May the words of my mouth and the meditation of our hearts be acceptable in your sight, O Lord, our strength and our redeemer. Amen.
It has been quite a week, hasn’t it? Acts of violence, multiple acts of violence in multiple places. We know from the news that even in Champaign-Urbana we are not without such evil. It is easy to see that there is much to fear in the world around us: terrorism threats, the economy, changing weather patterns, unemployment, hunger, poverty, homelessness, drug and other addictions, disease and death and on and on. It has seemed impossible to escape the knowledge of evil acts all week. And with our awareness of that evil often the effect is fear. We may question, where are we safe? Where are we able to get away from the chance of violence touching us or our loved ones. If we have not been afraid before, we fear now. This week, if you are like many, you may feel that the world has tipped a bit; things aren’t quite right. Even if we are not outright afraid, there is a sense of heightened uneasiness.
So, what is a Christian to do in the middle of this uneasiness? How do we, who are believers in Jesus Christ, deal with this fear?
Well, one thing you have done this morning is to come here to this oasis, this sacred space, in the middle of the storm. You have come to hear scripture, to pray, and to be fed by the sacrament. These are the basics of Christian life and in stressful times, may I please not sound like a sports coach, in stressful times it is best to go back to the basics: Holy Scripture, prayer, sacrament and Christian community.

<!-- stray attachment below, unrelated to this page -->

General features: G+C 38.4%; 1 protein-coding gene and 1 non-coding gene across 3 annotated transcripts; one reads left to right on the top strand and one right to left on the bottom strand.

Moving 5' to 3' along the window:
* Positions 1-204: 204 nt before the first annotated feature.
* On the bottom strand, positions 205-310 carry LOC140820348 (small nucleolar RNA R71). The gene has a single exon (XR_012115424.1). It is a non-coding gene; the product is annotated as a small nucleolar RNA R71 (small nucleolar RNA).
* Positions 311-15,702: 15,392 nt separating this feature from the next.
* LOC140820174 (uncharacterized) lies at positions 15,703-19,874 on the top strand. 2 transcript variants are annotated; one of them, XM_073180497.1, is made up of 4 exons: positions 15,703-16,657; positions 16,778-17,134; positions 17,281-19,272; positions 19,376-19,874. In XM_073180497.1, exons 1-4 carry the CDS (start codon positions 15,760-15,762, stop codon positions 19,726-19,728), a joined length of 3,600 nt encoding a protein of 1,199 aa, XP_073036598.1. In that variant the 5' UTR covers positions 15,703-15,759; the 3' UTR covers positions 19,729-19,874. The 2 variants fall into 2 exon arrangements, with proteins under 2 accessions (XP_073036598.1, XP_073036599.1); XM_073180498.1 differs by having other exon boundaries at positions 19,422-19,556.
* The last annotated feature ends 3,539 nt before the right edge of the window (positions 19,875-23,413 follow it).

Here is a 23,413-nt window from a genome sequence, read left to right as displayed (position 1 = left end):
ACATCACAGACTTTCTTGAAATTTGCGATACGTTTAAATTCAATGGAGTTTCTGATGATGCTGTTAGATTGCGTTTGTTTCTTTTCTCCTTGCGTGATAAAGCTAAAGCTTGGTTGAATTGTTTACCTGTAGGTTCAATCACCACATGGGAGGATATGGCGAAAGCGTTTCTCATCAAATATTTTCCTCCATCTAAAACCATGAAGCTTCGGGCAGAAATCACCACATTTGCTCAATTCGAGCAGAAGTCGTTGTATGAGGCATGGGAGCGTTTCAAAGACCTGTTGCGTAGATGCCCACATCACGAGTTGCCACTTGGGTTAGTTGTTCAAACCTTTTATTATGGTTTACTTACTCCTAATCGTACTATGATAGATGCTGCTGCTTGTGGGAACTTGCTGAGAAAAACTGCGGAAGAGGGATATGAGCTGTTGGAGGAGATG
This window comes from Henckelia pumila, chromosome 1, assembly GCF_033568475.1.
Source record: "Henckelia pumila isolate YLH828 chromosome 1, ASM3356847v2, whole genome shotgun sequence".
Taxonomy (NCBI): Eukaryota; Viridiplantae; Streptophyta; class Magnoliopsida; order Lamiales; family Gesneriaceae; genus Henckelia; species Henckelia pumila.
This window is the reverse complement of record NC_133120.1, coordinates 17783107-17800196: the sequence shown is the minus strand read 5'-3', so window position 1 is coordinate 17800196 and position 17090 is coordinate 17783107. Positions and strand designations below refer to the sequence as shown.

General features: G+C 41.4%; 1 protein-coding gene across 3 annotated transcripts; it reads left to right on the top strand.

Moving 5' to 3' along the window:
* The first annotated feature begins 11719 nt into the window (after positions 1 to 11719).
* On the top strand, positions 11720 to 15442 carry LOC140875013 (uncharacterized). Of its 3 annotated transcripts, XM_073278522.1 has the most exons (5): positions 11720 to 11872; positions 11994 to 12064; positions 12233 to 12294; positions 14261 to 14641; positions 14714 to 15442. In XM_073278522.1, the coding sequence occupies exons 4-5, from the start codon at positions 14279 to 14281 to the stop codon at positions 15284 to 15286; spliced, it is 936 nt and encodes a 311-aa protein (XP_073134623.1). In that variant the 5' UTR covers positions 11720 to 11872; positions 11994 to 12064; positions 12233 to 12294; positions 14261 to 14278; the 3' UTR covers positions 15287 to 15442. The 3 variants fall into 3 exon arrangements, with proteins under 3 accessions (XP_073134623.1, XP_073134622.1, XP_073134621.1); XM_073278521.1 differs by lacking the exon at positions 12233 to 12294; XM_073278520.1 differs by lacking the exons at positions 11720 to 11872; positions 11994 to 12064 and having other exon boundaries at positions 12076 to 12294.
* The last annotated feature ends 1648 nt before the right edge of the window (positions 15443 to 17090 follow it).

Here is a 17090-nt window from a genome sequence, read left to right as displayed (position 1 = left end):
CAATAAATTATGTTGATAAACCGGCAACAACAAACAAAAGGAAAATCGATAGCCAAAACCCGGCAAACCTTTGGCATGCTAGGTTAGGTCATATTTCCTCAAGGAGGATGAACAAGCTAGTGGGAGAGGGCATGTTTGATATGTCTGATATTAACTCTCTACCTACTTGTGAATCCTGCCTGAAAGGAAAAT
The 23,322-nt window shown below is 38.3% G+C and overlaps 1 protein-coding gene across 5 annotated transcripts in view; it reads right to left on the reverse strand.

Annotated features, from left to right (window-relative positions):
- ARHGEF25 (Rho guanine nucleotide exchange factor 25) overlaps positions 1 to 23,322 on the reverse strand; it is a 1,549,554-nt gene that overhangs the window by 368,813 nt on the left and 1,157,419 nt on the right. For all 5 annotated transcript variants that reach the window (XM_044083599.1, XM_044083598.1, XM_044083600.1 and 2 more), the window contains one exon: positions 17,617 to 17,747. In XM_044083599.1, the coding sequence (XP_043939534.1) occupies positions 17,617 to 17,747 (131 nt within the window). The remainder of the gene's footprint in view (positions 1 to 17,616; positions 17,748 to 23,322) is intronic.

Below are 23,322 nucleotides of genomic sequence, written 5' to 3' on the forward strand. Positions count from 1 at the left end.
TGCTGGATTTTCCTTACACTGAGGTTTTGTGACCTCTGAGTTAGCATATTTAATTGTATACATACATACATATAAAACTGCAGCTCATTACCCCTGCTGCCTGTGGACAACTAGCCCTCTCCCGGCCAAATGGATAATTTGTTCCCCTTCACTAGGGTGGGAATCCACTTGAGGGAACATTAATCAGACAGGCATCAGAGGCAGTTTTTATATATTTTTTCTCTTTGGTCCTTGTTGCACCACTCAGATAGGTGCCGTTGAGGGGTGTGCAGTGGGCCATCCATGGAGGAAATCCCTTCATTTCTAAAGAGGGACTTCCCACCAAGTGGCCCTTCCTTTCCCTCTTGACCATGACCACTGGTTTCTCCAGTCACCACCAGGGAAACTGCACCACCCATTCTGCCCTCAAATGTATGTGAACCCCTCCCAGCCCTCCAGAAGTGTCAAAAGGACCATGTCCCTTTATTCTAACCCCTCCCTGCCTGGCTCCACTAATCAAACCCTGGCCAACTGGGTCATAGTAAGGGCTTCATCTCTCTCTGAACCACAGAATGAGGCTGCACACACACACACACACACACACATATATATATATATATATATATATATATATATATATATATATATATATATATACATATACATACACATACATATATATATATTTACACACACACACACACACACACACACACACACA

Today’s gospel passage began this way. “Jesus said to his disciples, Do not be afraid, little flock, for it is your Father’s good pleasure to give you the kingdom.” Living in fear is not the life God wants us to live, nor created us to live. Jesus said…do not be afraid. I hope those words caused you to take note. Perhaps your breathing became deeper, your heart rate slowed and you knew, yes, this is what I needed to hear today, this week. Do not be afraid. These words are not just a coping mechanism like turning on the brightest light in the dark or covering our ears when facing bad news. Rather these words of Jesus are a reminder that what is seen is not all there is. Our Lord tells us, do not be afraid. We belong to him. We are Christ’s. We are reminded with Jesus own words that the fears that come with earthly living do not have the last word in defining our lives.
This morning’s gospel passage is a continuation of Luke’s twelfth chapter. This is not the first time in just this one chapter of scripture that Jesus has said, do not be afraid. There are multiple times in all the Bible of God or God’s messengers telling human beings, do not fear. I guess part of the message from scripture is that the tendency to fear is a part of the human condition. And even more that God continues to bring humans reassurance.